Lavender essential oil is safe to use while breastfeeding. It’s one of the most common oils used by nursing mothers and some believe it can help increase milk supply and offer relief from engorged breasts.
Many women use lavender essential oil to ease stress and anxiety, as well as help with sleep and relaxation especially since looking out for your baby and breastfeeding tend to be draining.
As long as you don’t take more than the recommended dose, it can be a safe way to allow your body to relax and recover after childbirth or combat postpartum depression as well as helps you have an abundant milk supply.
Using too much lavender essential oil may cause your breast milk to smell like lavender. If this makes you uncomfortable, try using only a few drops at a time and see if that helps diminish the scent in your breastmilk.
You may want to know how much milk baby is getting so that you can plan out the foods and drinks you can consume.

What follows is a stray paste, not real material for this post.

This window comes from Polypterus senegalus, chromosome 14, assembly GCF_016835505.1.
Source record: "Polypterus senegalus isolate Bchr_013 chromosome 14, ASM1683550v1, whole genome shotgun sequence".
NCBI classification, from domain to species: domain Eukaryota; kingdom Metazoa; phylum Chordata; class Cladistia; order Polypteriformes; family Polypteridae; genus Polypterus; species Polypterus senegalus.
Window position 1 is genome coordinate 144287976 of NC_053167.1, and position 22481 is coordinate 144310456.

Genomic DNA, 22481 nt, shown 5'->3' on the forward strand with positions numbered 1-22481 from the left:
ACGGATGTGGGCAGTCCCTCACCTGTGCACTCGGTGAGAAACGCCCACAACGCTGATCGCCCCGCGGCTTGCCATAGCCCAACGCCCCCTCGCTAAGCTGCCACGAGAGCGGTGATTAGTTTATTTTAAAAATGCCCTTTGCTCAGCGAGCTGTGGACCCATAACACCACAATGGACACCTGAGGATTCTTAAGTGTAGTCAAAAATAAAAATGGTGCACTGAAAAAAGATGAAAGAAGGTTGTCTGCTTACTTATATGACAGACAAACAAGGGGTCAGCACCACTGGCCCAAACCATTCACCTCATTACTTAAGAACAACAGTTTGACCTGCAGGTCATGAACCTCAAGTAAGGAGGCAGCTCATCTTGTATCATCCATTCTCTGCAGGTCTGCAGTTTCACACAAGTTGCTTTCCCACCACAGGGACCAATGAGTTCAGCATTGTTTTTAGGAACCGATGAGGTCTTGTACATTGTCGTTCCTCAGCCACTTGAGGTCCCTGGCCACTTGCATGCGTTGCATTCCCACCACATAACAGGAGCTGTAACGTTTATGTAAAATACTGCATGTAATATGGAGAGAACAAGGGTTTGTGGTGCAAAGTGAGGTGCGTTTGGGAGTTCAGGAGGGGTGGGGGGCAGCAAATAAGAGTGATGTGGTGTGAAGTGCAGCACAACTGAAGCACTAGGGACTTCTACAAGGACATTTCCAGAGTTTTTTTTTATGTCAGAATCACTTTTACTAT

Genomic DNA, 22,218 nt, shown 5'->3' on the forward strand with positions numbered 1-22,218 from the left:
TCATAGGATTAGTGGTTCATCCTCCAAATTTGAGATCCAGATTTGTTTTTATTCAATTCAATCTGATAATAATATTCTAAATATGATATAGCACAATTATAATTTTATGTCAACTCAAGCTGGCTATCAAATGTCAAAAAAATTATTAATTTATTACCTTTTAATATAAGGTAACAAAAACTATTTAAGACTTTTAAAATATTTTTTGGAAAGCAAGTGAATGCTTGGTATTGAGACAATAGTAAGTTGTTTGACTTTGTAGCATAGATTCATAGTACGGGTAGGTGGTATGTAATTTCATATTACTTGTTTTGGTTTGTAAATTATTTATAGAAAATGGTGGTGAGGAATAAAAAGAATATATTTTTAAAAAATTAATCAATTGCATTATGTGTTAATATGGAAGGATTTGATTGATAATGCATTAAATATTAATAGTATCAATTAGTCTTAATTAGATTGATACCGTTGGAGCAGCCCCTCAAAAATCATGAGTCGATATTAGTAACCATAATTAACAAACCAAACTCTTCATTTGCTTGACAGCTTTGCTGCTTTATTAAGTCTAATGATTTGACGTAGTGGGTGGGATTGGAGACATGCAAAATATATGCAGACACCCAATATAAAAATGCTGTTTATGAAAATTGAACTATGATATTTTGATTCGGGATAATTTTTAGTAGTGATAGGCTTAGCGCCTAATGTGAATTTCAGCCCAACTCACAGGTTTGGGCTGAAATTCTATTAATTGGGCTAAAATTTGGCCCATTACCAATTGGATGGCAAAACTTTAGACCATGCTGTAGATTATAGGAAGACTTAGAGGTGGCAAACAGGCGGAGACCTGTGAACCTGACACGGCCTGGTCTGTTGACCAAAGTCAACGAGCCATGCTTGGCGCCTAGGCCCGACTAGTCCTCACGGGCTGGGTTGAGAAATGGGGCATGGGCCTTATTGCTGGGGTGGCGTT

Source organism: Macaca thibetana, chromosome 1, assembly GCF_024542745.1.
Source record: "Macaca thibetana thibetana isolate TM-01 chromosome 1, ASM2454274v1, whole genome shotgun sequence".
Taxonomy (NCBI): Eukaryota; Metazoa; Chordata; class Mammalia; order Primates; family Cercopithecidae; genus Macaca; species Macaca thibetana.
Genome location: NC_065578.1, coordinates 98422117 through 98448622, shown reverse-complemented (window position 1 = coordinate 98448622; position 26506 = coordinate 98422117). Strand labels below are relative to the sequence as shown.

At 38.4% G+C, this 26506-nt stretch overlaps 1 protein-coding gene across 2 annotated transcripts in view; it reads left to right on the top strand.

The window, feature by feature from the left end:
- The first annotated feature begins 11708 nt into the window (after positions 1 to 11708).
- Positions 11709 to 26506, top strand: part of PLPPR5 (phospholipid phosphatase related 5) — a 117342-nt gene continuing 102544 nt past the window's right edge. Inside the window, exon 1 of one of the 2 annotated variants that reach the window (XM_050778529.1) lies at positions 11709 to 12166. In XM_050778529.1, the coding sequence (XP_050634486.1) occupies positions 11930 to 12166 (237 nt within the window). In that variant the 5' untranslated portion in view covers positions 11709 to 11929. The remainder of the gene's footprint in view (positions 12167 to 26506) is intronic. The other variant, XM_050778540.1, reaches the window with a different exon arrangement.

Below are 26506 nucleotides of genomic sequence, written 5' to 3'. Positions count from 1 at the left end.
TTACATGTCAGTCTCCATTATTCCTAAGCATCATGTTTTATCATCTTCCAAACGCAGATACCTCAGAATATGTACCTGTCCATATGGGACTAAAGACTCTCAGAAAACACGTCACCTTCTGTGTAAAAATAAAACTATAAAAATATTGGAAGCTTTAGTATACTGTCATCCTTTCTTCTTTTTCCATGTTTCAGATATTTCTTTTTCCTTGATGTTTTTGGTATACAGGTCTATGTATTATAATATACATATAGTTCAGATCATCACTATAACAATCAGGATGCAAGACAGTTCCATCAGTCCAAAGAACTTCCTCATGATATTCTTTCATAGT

Avoid These Essential Oils While Breastfeeding
As a breastfeeding mom, you might be wondering what essential oils you can use. The best oils to use are the ones that are safe for babies and don’t interact with breastmilk. Did you know that there are essential oils and some foods to avoid while breastfeeding?
However, some of these individual oils should be avoided while breastfeeding. These oils can cause low milk supply and/or can pass into breastmilk and harm your baby. Here is a list of the worst offenders:
Peppermint oil can be one of the hot oils that are not safe while breastfeeding, especially if it is too strong. Studies have shown that this oil has milk-decreasing properties that can decrease milk supply when ingested.
If you want to use peppermint oil while breastfeeding, use a very lightly diluted form and do not ingest it. You can also use this oil in the last few weeks of breastfeeding as your breast milk supply is decreasing on its own. It may also be used topically if it is diluted with a carrier oil.